If Your Dog Is Depressed, These Are 8 Ways You Can Help Them

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For folks who call themselves dog people, they probably love the fact that pups seem to always be happy, energetic, and excited to see you. If your dog is depressed, it can be hard to know what to do, because this seems to go against the very nature of what it means to be a dog. When your dog is having a hard time, you want to do everything you can to help them feel better. But sometimes treats and belly rubs aren't enough to lift a sad dog's spirits. According to experts, keeping their minds and bodies stimulated can make a big difference.

While a dog depression symptom like reduced energy could speak to your pup's mental state, it could also mean that something is wrong physically. "It’s important to understand that these possible signs of depression could also be the sign of pain or larger health concern," Erin Askeland, CBCC-KA, CPDT-KA, animal health and behavior consultant at Camp Bow Wow, tells Bustle. "Always contact your vet if you notice a change in your dog’s normal behavior," she says. Like humans, dogs might be content to lounge on the couch all day if they're tired from a weekend of activities. But if the lethargy lasts or you notice other symptoms as well, be sure to loop in the vet.

Here's what to do if your dog is depressed, according to experts.

1. Know What To Look For

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If you don't have any specialized training, you might not be familiar with what is normal when it comes to your dog's mental health and what isn't. The thing is, you know what's normal for your pup, so you can spot any abnormalities. Has your dog's behavior changed? If so how? If they are less enthusiastic about eating, playing, socializing, or being pet than they usually are, this might be a sign that something isn't right, Russell Hartstein, CDBC, CPDT-KA, a certified professional dog trainer and founder of Fun Paw Care, tells Bustle. Watch out for changes in personality and body language, and if they're lasting, check in with the vet.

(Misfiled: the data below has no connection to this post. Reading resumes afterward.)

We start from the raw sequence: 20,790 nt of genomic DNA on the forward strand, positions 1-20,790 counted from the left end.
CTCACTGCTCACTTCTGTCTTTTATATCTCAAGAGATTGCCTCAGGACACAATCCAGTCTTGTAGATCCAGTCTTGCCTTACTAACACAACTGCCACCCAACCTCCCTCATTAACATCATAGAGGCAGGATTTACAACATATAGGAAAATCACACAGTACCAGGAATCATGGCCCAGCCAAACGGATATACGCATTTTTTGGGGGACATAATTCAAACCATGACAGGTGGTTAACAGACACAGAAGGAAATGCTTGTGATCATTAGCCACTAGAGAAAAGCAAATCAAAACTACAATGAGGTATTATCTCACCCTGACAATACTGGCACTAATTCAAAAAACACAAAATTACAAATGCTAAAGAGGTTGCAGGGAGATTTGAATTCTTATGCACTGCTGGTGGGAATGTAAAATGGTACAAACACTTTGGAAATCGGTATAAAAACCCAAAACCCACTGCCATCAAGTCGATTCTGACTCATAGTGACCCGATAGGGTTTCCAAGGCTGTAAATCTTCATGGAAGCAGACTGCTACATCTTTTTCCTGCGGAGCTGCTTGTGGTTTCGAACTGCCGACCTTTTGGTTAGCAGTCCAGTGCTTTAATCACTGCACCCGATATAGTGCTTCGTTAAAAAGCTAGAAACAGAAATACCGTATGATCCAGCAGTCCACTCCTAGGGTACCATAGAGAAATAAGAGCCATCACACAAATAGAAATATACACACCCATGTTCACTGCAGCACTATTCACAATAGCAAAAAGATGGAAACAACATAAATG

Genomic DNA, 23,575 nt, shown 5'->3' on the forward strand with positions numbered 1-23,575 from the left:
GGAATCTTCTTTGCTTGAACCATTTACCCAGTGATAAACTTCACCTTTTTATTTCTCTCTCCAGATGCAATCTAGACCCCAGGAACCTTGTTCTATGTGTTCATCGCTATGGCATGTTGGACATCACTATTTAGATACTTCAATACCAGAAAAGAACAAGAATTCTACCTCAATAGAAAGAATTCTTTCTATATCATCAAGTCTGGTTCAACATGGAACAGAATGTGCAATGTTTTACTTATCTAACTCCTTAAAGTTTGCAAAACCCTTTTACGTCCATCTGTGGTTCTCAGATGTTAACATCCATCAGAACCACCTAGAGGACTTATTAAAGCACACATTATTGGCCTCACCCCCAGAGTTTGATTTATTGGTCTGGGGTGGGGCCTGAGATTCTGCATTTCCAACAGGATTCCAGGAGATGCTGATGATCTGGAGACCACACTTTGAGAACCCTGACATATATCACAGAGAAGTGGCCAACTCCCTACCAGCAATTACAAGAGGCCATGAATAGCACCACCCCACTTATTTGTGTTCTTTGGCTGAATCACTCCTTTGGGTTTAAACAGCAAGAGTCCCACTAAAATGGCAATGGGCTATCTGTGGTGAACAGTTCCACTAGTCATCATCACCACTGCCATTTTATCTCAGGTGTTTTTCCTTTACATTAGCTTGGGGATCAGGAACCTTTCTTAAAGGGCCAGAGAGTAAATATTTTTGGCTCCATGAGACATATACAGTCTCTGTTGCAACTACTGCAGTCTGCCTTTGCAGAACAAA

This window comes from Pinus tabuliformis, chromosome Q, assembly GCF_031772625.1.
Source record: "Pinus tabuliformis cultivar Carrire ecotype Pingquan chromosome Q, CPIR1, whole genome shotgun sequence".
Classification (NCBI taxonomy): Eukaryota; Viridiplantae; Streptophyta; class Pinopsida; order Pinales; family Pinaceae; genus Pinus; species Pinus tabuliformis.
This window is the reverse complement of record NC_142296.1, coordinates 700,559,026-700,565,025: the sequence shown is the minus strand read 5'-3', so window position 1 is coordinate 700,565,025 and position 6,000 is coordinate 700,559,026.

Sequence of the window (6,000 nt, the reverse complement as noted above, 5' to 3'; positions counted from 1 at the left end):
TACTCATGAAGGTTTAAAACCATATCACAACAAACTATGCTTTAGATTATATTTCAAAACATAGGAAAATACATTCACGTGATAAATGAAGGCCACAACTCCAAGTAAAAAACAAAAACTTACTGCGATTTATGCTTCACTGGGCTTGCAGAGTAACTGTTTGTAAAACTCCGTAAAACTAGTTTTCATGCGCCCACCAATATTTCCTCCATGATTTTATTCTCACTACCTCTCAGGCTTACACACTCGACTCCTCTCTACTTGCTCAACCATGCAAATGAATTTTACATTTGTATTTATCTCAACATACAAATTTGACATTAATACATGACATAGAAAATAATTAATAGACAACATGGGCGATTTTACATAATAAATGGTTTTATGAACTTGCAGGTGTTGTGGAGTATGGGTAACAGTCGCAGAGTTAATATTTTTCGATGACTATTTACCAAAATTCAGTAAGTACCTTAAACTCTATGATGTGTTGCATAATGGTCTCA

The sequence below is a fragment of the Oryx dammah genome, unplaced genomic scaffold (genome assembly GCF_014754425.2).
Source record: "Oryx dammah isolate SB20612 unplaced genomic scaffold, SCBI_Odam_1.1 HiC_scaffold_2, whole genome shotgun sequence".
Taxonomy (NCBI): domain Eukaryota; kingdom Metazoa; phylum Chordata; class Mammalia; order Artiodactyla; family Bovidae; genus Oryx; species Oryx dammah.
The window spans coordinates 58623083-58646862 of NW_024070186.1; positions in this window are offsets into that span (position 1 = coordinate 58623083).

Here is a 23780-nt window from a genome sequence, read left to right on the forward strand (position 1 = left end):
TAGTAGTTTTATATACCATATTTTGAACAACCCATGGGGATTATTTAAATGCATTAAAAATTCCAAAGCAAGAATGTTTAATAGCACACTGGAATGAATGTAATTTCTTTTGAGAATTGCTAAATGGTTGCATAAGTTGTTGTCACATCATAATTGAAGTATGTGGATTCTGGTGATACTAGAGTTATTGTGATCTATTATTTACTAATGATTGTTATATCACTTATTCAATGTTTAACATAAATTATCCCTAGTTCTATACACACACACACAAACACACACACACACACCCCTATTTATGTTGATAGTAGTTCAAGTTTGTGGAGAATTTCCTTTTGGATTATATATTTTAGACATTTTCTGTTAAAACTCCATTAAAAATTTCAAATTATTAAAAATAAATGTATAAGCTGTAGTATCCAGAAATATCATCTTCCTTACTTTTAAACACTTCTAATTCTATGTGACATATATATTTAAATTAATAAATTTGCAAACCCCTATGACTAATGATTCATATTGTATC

2. Understand Disobedience

"Anxiety and depression are part of the same mental health spectrum, and can show a variety of symptoms," Dr. Amanda Landis-Hanna, DVM, a veterinarian and senior manager of veterinary outreach at PetSmart Charities, tells Bustle. "These symptoms may include abnormal vocalization, such as crying or whining when a human is not around, or destructive behavior," she says. While you might think your dog is just being naughty if they chew up a pillow or scratch the walls when you aren't home, this could actually point to an underlying anxiety-depressive disorder, Landis-Hanna says. For them, destroying something is a way to relieve their distress. Instead of giving your pup a harsh punishment for this, try to focus on supporting their mental health.

3. Make Sure They Aren't Lonely

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If another dog in your home has recently passed away or your partner has moved out, your pup could be grieving this loss. Someone who works outside the home isn't able to give their dog regular attention during work hours, but if you can make room for it in your budget, having someone look after them might be a good option. "For example, if your pet is very social but gets stressed when she is alone, you could consider options such as a doggy daycare or a dog walker mid-day," Landis-Hanna says. Even if you take them to daycare only a couple of days a week, having someone to hang out with might make a big difference in their mood.